Treatment with Arzerra may cause hepatitis B virus (HBV) infection to reoccur, which may cause serious liver problems and death. Patients who are newly exposed to HBV during or following treatment with Arzerra may experience serious liver problems and death. Patients should tell their doctor if they have had HBV infection or are a carrier of HBV. Before starting Arzerra, doctors will do a blood test to check for HBV infection. In some patients, additional blood tests may be done during and several months after treatment. Patients should call their doctor right away if they feel more tired than usual or notice a yellowing of the skin or eyes. These may be symptoms of hepatitis.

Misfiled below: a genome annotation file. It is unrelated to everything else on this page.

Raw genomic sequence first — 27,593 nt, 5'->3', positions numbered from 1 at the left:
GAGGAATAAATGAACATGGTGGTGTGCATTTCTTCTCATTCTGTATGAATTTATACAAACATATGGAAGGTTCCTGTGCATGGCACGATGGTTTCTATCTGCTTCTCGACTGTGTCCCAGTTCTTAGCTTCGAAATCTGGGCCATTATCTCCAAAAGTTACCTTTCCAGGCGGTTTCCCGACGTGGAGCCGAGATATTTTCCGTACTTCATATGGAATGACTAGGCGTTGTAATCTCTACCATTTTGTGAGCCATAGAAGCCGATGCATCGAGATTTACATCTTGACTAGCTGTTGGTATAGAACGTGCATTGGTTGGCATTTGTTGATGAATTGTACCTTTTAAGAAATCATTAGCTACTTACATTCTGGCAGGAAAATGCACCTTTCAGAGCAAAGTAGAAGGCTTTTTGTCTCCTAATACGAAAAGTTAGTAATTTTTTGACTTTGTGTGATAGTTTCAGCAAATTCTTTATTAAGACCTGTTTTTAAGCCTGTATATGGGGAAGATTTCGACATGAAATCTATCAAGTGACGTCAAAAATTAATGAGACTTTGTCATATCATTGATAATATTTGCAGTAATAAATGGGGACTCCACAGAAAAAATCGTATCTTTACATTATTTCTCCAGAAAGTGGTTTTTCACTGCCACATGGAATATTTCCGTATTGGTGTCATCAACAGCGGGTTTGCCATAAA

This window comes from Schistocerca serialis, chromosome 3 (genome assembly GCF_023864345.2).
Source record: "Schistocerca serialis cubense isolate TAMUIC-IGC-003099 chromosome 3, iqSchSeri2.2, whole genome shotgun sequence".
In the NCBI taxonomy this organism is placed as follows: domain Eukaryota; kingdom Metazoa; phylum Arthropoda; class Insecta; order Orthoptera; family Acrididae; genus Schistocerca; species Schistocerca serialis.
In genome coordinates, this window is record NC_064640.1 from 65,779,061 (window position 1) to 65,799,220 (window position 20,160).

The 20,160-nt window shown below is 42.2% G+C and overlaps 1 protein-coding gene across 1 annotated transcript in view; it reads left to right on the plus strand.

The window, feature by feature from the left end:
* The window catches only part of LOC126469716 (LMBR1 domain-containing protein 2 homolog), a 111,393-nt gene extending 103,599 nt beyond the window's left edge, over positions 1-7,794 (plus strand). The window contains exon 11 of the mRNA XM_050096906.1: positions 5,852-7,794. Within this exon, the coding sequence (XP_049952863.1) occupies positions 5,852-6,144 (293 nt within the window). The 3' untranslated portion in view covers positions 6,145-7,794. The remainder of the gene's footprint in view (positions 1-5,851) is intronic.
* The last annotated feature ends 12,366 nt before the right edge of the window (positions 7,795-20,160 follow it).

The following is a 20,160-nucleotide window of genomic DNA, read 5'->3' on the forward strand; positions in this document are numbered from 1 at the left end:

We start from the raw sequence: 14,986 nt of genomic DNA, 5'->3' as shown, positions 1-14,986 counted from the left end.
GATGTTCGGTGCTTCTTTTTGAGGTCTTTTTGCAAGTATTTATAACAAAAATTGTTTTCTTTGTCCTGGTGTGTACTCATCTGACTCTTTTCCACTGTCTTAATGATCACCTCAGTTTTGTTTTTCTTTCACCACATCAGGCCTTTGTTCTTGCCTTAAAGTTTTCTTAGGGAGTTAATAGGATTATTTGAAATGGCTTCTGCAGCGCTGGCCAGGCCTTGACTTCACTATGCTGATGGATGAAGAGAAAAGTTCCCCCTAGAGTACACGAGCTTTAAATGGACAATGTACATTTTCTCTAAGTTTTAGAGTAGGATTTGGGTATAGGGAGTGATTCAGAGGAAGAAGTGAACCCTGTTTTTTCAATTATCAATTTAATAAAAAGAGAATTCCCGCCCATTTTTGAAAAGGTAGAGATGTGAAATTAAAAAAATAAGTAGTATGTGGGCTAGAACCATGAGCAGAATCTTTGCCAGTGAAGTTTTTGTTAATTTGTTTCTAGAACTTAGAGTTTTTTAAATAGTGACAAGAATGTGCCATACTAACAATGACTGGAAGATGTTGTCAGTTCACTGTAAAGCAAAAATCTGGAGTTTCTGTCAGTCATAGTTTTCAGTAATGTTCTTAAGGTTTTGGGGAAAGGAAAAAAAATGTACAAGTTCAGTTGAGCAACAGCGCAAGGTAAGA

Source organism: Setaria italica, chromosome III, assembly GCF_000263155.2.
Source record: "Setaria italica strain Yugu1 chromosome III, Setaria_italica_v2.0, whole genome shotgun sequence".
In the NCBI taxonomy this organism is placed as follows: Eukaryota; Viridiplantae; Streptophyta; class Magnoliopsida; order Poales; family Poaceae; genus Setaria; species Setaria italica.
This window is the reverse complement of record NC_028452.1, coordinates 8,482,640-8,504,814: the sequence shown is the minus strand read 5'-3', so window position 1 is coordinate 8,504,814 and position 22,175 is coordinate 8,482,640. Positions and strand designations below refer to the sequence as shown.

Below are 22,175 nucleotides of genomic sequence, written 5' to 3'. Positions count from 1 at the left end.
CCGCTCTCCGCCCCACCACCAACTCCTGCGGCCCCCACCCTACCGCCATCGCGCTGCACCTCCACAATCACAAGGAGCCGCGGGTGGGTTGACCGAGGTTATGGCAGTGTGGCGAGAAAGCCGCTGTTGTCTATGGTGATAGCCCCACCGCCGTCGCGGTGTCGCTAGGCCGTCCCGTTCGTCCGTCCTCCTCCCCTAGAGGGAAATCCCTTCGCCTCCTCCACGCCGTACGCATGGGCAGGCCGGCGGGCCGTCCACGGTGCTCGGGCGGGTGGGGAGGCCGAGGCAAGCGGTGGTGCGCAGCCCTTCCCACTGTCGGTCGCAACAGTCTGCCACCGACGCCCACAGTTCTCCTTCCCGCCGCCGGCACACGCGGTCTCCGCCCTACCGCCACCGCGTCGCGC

Progressive multifocal leukoencephalopathy (PML) is a rare brain infection that can occur with treatment with Arzerra. PML causes severe disability and can lead to death. Patients should call their doctor right away if they notice new medical problems or problems that are getting worse, such as confusion, dizziness or loss of balance, difficulty talking or walking, or strength, vision or other problems that have lasted over several days.

Tumor lysis syndrome (TLS), including the need for a hospital stay, can occur with treatment with Arzerra. TLS is caused by the fast breakdown of cancer cells, which then release their contents into the blood. This may lead to serious problems, including kidney failure or an abnormal heartbeat. Doctors may do a blood test to check their patients for TLS and may give medicines before starting treatment with Arzerra to help prevent TLS.